Doctoral student Will Boone spent hundreds of hours attending services at Durham’s Faith Assembly Christian Center, experiencing fellowship with members, conducting interviews, and rehearsing and performing with the church band.
Boone was among 41 graduate students to be presented with Impact Awards on April 10 for research that is of exceptional benefit to North Carolina.
Boone characterizes his research methodology as “participation and conversation,” focused on two purposes with an impact on North Carolina.
One, his project shows the extent to which one church is striving to strengthen the African-American community in the state. Among the many interactions he has documented are moments that churchgoers believe spiritually empower the community to be able to achieve their goals in counteracting the harsh realities of youth crime and incarceration.
Two, his research details the practices of music and dance in the kind of local church community that has long been important for the nurturing of Durham’s rich African-American musical heritage. His findings draw attention to how Faith Assembly transforms mass-media-disseminated songs, styles and ideas to give them local resonance.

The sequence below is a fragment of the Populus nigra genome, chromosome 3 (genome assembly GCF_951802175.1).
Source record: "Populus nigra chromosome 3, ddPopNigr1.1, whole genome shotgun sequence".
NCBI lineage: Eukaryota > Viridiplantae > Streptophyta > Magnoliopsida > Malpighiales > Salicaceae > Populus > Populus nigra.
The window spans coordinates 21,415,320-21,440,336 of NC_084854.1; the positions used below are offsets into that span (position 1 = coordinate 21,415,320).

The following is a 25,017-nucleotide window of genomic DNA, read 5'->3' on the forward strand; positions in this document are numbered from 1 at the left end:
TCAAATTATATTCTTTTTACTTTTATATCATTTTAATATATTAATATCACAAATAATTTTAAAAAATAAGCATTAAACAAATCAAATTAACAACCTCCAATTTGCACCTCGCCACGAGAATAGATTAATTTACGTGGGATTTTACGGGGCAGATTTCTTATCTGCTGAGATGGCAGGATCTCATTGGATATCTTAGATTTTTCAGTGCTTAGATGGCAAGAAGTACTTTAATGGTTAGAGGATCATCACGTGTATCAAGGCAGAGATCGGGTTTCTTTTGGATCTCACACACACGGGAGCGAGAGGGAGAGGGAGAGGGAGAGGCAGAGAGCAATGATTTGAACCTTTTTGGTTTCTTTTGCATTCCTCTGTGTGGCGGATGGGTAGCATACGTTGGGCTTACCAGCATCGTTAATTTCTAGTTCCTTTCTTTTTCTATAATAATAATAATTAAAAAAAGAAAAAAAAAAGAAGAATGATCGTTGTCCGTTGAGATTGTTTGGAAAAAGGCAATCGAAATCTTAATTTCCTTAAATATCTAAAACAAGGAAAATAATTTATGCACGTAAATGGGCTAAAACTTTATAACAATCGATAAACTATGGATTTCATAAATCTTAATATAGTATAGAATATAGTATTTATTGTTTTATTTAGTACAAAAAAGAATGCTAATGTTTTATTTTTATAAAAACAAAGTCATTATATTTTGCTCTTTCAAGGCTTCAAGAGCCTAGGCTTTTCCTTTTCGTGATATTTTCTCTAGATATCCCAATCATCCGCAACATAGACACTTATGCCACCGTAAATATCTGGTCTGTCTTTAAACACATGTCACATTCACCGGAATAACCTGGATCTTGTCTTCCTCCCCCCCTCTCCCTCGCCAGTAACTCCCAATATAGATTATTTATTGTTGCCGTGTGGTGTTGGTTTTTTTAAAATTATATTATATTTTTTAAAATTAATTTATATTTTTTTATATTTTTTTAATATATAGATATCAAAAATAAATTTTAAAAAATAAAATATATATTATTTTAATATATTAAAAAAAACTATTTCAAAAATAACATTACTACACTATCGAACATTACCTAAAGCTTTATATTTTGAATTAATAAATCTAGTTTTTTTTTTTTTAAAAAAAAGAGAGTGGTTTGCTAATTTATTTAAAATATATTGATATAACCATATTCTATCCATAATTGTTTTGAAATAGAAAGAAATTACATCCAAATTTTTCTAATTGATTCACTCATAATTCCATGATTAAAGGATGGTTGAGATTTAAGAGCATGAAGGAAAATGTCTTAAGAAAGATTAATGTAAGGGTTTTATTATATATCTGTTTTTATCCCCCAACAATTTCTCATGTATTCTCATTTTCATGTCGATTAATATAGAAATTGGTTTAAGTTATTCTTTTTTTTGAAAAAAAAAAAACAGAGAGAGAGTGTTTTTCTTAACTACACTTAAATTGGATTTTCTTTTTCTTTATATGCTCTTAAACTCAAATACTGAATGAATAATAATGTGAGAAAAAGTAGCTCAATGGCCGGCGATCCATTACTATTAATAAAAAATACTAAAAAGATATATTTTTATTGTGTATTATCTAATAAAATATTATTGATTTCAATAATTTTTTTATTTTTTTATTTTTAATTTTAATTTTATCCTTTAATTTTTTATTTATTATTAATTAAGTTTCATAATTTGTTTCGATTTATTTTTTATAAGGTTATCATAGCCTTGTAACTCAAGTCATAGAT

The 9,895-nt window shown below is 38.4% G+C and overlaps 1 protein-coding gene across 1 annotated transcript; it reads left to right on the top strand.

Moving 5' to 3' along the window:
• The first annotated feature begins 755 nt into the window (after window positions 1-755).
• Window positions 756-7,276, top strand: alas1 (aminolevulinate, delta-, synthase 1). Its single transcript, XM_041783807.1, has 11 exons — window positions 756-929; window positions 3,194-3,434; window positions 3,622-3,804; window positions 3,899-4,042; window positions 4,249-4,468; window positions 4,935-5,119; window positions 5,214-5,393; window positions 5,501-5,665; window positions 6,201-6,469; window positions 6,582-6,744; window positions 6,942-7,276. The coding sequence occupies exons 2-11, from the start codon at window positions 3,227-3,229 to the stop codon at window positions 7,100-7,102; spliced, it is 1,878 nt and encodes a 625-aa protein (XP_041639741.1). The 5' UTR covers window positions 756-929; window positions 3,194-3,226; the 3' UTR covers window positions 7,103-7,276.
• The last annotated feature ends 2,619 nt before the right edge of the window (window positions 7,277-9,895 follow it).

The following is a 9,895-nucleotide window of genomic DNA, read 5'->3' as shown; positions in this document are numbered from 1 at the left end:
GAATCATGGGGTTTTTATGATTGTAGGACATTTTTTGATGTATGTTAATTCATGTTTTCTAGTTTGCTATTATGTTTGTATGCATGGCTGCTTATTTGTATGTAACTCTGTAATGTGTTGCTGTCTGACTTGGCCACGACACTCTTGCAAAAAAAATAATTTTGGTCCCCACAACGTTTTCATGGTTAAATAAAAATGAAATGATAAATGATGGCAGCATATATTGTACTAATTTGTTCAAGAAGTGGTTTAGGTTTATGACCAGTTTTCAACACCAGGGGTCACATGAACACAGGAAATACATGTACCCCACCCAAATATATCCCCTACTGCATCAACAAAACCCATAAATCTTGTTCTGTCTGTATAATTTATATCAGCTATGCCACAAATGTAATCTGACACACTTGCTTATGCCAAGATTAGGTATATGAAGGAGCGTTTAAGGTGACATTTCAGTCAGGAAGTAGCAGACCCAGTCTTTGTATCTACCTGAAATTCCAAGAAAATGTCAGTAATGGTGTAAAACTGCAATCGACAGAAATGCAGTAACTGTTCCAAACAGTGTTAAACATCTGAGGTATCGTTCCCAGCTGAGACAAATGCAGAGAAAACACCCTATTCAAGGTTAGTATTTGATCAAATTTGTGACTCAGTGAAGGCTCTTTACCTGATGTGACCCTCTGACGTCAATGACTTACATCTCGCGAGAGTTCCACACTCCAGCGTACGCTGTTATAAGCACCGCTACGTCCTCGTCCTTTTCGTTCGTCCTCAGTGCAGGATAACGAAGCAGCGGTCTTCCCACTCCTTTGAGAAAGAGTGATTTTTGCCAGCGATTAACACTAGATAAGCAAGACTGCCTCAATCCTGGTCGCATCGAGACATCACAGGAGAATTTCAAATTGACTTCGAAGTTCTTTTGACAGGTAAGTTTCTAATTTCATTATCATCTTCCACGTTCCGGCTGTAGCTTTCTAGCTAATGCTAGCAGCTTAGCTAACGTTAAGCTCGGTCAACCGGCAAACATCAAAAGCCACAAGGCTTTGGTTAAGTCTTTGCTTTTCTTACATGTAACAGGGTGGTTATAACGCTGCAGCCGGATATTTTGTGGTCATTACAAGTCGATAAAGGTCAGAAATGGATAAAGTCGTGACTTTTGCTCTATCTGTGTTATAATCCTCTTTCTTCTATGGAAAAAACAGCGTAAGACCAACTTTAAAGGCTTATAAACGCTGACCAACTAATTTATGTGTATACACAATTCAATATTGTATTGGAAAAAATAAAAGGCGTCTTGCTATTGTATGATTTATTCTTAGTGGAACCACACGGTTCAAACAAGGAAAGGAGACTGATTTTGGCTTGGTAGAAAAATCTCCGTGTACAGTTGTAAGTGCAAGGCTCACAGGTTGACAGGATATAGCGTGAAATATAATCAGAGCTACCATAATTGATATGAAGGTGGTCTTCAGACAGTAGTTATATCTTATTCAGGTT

Boone’s adviser, music professor Joceylyn Neal, said: “His writing leads a reader to stop, reflect and potentially radically alter his or her perception of others. That outcome is the deepest and most significant contribution to the region: work that quite literally builds bridges of understanding.”
Impact Award winners’ research focuses on such diverse issues as helping families in which a parent or caregiver is diagnosed with cancer, bringing healthy fruits and vegetables to underserved areas, and helping to protect the North Carolina coast and its economy.
Read more about College and UNC Impact Award winners.